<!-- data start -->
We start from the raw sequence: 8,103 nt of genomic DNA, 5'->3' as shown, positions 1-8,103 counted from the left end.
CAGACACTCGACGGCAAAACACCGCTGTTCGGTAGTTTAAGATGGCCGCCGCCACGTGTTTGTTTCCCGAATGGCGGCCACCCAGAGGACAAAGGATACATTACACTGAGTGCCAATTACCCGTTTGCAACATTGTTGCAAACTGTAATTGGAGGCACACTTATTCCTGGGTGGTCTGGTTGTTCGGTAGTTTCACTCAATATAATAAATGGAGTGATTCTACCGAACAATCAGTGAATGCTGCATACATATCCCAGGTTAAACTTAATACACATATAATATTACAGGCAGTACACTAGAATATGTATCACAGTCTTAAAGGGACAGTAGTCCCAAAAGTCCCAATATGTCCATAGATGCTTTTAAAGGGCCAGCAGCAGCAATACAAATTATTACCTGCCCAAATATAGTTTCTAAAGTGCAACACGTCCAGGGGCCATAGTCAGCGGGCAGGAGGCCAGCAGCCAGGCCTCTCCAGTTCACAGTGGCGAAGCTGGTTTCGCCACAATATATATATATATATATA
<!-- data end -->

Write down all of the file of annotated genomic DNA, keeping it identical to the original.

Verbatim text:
We start from the raw sequence: 8,103 nt of genomic DNA, 5'->3' as shown, positions 1-8,103 counted from the left end.
CAGACACTCGACGGCAAAACACCGCTGTTCGGTAGTTTAAGATGGCCGCCGCCACGTGTTTGTTTCCCGAATGGCGGCCACCCAGAGGACAAAGGATACATTACACTGAGTGCCAATTACCCGTTTGCAACATTGTTGCAAACTGTAATTGGAGGCACACTTATTCCTGGGTGGTCTGGTTGTTCGGTAGTTTCACTCAATATAATAAATGGAGTGATTCTACCGAACAATCAGTGAATGCTGCATACATATCCCAGGTTAAACTTAATACACATATAATATTACAGGCAGTACACTAGAATATGTATCACAGTCTTAAAGGGACAGTAGTCCCAAAAGTCCCAATATGTCCATAGATGCTTTTAAAGGGCCAGCAGCAGCAATACAAATTATTACCTGCCCAAATATAGTTTCTAAAGTGCAACACGTCCAGGGGCCATAGTCAGCGGGCAGGAGGCCAGCAGCCAGGCCTCTCCAGTTCACAGTGGCGAAGCTGGTTTCGCCACAATATATATATATATATATA